15. Zaz Jedi Grand Master

    Member Since:
    Oct 11, 1998
    star 9
    When did the Greeks rise to power? Later on?
  16. Jabbadabbado Manager Emeritus

    Member Since:
    Mar 19, 1999
    star 7
    Yeah it's another 1000 years before the Greeks even begin to emerge, 1500 years before the peak of ancient Greece.
  17. Zaz Jedi Grand Master

    Member Since:
    Oct 11, 1998
    star 9
    The Greeks ruled Egypt, too.
  18. Rogue1-and-a-half Manager Emeritus who is writing his masterpiece

    Member Since:
    Nov 2, 2000
    star 7
    Volcanic Explosion Rocks Thera
    The Eastern Mediterranean endures one of the world's worst natural disasters.

    (1620 BCE)

    In recorded history, this is still one of the largest volcanic explosions ever to strike the planet. To be honest, I don't know much about this event, outside of what the book says. Basically, it entirely devestated the island of Thera; the volcanic plume is estimated at something around 20 miles high and it also sparked a tsunami of close to 500 feet high that devestated Crete. The body count would have been absolutely astronomical, especially for the time period.

    Research is divided but some scholars believe that the effects of the eruption could have caused some of the historical events that have come down to us as the Ten Plagues of Egypt, that the eruption may have destabalized the Minoan culture to horribly that it led to their ultimate downfall and that it may have inspired some of the Greek myths that have come down to us.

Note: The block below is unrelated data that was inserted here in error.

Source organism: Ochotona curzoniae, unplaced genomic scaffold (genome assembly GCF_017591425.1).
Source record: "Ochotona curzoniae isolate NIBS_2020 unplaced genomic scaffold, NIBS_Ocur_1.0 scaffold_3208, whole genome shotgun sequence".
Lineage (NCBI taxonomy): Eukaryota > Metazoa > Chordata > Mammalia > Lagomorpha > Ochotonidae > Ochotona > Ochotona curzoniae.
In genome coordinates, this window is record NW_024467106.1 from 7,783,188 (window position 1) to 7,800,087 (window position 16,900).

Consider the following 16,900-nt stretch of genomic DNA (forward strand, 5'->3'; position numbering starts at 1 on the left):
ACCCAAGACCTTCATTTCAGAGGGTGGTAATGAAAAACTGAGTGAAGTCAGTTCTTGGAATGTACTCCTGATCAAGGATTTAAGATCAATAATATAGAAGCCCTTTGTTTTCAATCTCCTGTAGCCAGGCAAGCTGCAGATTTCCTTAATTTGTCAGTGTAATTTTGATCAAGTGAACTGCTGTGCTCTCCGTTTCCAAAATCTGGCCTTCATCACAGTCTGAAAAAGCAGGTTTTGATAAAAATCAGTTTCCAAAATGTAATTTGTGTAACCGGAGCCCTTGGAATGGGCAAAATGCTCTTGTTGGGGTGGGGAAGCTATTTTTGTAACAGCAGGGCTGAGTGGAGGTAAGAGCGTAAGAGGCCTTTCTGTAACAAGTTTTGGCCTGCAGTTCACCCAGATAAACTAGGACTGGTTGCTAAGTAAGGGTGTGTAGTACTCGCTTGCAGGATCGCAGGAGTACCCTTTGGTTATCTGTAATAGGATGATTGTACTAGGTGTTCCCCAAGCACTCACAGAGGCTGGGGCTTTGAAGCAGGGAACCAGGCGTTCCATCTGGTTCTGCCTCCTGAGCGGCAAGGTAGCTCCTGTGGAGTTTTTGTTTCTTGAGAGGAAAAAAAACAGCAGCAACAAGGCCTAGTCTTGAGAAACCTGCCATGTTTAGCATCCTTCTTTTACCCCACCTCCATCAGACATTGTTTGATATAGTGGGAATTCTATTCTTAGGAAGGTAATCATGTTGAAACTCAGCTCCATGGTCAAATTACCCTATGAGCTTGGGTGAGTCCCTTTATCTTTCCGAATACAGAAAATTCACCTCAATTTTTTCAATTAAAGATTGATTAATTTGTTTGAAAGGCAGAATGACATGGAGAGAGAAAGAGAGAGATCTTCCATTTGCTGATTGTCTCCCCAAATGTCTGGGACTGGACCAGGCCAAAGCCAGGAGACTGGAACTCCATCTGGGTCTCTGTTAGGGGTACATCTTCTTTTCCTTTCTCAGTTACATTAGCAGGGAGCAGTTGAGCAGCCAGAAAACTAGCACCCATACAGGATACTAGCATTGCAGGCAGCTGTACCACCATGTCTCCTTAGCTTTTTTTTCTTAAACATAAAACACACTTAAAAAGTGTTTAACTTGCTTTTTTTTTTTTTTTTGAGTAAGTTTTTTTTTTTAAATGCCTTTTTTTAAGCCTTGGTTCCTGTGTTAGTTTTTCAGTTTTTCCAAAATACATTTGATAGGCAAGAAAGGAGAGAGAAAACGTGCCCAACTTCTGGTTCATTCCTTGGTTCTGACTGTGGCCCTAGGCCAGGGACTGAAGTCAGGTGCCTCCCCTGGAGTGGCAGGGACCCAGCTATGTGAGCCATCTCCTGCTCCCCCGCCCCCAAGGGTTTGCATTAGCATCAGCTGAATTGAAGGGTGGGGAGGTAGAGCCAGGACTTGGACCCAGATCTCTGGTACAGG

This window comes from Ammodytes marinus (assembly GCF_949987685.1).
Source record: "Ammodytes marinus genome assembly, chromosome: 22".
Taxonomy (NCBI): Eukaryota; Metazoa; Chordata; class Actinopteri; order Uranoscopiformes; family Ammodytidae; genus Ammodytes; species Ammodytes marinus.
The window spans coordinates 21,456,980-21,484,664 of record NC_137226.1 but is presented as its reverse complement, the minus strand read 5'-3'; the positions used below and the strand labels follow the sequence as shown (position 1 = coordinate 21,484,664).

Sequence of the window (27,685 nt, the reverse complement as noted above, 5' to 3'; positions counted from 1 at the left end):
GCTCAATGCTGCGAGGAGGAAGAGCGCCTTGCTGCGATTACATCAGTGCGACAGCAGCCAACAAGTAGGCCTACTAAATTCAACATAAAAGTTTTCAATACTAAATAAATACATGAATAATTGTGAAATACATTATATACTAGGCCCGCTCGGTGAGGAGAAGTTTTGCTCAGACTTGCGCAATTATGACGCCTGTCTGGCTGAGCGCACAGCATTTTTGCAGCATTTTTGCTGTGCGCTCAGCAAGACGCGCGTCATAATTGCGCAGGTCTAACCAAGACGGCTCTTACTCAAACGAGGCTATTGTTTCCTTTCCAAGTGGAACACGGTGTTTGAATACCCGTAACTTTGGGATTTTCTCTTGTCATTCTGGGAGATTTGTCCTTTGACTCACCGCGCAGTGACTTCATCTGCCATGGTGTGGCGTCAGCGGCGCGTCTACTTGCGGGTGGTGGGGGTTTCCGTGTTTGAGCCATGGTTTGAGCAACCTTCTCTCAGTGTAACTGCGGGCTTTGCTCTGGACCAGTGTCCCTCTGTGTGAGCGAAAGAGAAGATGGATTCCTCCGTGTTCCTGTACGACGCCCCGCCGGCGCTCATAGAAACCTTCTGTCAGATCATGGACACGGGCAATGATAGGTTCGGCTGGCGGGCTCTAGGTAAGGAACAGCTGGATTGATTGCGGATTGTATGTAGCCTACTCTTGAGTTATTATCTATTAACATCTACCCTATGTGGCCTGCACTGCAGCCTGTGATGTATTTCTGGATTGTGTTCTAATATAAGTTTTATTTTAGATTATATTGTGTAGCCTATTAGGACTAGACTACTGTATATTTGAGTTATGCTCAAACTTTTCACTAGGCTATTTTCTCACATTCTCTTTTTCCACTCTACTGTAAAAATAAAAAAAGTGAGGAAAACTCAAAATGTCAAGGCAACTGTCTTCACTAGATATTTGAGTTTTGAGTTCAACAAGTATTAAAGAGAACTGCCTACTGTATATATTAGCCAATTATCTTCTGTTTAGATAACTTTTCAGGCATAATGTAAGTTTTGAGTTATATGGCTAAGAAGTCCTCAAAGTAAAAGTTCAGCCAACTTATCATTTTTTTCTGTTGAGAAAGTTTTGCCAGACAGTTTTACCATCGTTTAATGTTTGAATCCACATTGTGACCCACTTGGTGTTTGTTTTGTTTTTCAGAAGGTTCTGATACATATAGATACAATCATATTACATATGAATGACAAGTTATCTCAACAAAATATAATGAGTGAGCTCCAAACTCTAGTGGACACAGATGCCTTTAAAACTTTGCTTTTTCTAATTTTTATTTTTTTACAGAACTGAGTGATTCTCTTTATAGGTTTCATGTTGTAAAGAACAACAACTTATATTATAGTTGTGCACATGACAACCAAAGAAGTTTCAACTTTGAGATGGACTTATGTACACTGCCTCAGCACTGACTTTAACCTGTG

Apparently, only the eruption of Tambora in 1815 surpasses it; even for modern times this would be a tremendous event. Think about what it would have been like at the time; the wrath of the Gods writ large.
  19. KnightWriter Administrator Emeritus

    Member Since:
    Nov 6, 2001
    star 8
    Are we talking scale of eruptions in recorded history, or just in general? The eruption of Toba about 74,000 years ago dwarfs just about anything outside Yellowstone, and indeed is still bigger than anything Yellowstone ever did that we know of.
  20. DarthLowBudget Force Ghost

    Member Since:
    Jan 17, 2004
    star 5
    I know we've moved on to another topic, but this actually isn't correct. Egypt was eventually Hellenized under the Ptolemaic Pharaohs starting around 305 BC, after the Wars of the Diodochi, but Greece proper never controlled or ruled Egypt.
  21. Jabbadabbado Manager Emeritus

    Member Since:
    Mar 19, 1999
    star 7
    If Thera had happened just a little bit later there might have been some direct recorded histories of it. But what an event. 50 foot waves hitting Crete. Crops destroyed, economies destabilized. It would have taken the region many decades to recover, even if it didn't directly destroy Minoan civilization.
  22. Zaz Jedi Grand Master

    Member Since:
    Oct 11, 1998
    star 9
    I image something like this would be interpreted as angry Gods in those days.